There's a Cream Stout, a big lad at 7% ABV and a major victim of Argentina's preference for all beer at 5°C or under. At first I thought it was completely tasteless, but given a few minutes it comes out of its shell to show some mild but pleasant roast and coffee flavours, as well as that weighty texture implied by the name. It's actually much stoutier than what Antares have dubbed their Imperial Stout, a beer which is pretty much red in colour and with no high-impact flavours, just a light dryness and maybe a hint of toffee. At only 1.5% ABV stronger than the Cream Stout I'm not sure why they bother with this.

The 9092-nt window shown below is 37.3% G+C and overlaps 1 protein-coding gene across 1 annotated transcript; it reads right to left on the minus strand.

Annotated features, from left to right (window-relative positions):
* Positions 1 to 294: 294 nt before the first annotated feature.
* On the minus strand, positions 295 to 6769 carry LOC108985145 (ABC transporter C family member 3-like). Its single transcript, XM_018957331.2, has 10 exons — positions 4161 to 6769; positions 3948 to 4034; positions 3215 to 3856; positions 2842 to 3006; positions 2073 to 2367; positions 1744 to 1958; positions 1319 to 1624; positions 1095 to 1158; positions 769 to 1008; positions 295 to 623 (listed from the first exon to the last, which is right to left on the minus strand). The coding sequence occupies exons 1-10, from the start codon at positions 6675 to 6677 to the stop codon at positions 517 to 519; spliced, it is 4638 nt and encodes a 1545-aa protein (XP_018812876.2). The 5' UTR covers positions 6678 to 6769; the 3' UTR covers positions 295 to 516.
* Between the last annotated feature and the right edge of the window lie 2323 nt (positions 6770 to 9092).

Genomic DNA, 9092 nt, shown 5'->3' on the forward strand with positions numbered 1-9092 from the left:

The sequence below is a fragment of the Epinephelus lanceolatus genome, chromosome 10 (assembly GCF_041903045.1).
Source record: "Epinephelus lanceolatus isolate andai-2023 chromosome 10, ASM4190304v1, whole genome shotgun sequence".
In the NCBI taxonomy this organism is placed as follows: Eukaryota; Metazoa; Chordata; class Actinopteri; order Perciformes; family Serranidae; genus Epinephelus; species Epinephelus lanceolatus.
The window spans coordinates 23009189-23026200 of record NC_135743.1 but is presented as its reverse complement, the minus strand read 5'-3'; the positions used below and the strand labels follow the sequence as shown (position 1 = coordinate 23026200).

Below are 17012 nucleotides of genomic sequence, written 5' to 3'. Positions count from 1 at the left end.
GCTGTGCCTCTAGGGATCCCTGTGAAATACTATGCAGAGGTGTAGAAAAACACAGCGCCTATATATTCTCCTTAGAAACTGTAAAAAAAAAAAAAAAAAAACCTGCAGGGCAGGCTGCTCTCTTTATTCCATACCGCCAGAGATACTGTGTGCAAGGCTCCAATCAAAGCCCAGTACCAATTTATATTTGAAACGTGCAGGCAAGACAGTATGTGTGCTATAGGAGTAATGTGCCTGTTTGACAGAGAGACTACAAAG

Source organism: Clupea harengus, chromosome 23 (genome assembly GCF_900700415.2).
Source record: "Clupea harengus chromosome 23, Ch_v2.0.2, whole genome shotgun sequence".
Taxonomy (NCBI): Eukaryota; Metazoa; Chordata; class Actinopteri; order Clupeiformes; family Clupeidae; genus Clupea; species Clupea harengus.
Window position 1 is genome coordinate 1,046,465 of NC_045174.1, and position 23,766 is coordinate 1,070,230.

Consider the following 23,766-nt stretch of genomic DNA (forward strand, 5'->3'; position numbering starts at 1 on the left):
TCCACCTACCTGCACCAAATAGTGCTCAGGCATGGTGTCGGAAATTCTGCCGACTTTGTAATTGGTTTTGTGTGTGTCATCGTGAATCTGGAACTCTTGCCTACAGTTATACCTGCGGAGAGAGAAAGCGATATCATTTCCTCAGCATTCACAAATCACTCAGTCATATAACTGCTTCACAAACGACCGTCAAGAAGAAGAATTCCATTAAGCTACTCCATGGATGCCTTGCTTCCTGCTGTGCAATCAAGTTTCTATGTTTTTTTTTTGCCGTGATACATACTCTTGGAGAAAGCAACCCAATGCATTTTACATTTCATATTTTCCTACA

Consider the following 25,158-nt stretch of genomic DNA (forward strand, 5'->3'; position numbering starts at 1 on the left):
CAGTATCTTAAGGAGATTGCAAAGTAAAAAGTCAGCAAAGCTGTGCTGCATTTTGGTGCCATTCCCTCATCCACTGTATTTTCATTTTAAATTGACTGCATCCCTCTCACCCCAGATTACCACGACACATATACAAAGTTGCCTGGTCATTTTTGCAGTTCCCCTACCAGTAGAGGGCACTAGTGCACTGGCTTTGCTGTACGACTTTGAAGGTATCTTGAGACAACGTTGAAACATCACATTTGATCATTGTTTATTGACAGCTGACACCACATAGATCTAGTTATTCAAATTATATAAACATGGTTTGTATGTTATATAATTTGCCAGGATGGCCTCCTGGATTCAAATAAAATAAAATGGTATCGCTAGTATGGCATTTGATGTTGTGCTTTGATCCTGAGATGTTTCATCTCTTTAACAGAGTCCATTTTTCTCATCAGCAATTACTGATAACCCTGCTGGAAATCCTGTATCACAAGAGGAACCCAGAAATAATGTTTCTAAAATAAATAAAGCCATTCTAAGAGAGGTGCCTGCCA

On the paler side of things there's Antares IPA. Oops! Forgot to put the hops in. There's a little bit of toffee in this hazy amber affair, but not much else. Better, and more expected, toffee was to be found in the Scotch Ale: a dark red with little by way of head and some lovely caramel and bourbon biscuit malt. Like the Porter, it's simple, sweet and enjoyable.

Antares's best work is with stronger pale beers. They make a very drinkable Barley Wine, a big hitter at 10% ABV which, when given time to warm up, is full of pithy bitterness and boozy heat: perfect for keeping out the early spring chill. I also enjoyed their seasonal Wee Heavy, an amber-gold ale served in large bottles, featuring an intense strawberry aroma and a similar foretaste of ripe and squishy red berries, followed by smooth warming caramel. I suspect it could get a bit cloying if it got too warm, but served at the usual temperature it worked rather well, I thought.